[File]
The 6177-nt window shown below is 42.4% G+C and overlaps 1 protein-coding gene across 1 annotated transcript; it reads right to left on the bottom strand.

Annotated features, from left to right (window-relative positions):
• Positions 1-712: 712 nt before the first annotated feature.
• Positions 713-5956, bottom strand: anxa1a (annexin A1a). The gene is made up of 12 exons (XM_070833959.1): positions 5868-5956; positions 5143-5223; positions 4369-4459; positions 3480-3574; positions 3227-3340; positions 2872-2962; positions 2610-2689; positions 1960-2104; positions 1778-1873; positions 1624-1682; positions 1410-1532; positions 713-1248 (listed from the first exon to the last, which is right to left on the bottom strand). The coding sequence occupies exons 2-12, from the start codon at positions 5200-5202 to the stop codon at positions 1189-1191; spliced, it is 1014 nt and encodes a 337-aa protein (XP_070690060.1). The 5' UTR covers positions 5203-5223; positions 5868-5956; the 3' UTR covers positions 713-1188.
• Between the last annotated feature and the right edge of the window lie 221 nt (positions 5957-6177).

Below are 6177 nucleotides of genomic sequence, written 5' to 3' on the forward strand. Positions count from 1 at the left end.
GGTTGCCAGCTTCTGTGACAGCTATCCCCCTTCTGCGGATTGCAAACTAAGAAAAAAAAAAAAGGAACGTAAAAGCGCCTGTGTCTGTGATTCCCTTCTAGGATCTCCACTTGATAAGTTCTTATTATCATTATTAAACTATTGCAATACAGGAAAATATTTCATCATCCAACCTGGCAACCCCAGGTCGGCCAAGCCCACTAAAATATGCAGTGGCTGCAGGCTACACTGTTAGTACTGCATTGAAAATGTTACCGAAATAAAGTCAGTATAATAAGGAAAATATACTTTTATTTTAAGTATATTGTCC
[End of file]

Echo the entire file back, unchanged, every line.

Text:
The 6177-nt window shown below is 42.4% G+C and overlaps 1 protein-coding gene across 1 annotated transcript; it reads right to left on the bottom strand.

Annotated features, from left to right (window-relative positions):
• Positions 1-712: 712 nt before the first annotated feature.
• Positions 713-5956, bottom strand: anxa1a (annexin A1a). The gene is made up of 12 exons (XM_070833959.1): positions 5868-5956; positions 5143-5223; positions 4369-4459; positions 3480-3574; positions 3227-3340; positions 2872-2962; positions 2610-2689; positions 1960-2104; positions 1778-1873; positions 1624-1682; positions 1410-1532; positions 713-1248 (listed from the first exon to the last, which is right to left on the bottom strand). The coding sequence occupies exons 2-12, from the start codon at positions 5200-5202 to the stop codon at positions 1189-1191; spliced, it is 1014 nt and encodes a 337-aa protein (XP_070690060.1). The 5' UTR covers positions 5203-5223; positions 5868-5956; the 3' UTR covers positions 713-1188.
• Between the last annotated feature and the right edge of the window lie 221 nt (positions 5957-6177).

Below are 6177 nucleotides of genomic sequence, written 5' to 3' on the forward strand. Positions count from 1 at the left end.
GGTTGCCAGCTTCTGTGACAGCTATCCCCCTTCTGCGGATTGCAAACTAAGAAAAAAAAAAAAGGAACGTAAAAGCGCCTGTGTCTGTGATTCCCTTCTAGGATCTCCACTTGATAAGTTCTTATTATCATTATTAAACTATTGCAATACAGGAAAATATTTCATCATCCAACCTGGCAACCCCAGGTCGGCCAAGCCCACTAAAATATGCAGTGGCTGCAGGCTACACTGTTAGTACTGCATTGAAAATGTTACCGAAATAAAGTCAGTATAATAAGGAAAATATACTTTTATTTTAAGTATATTGTCC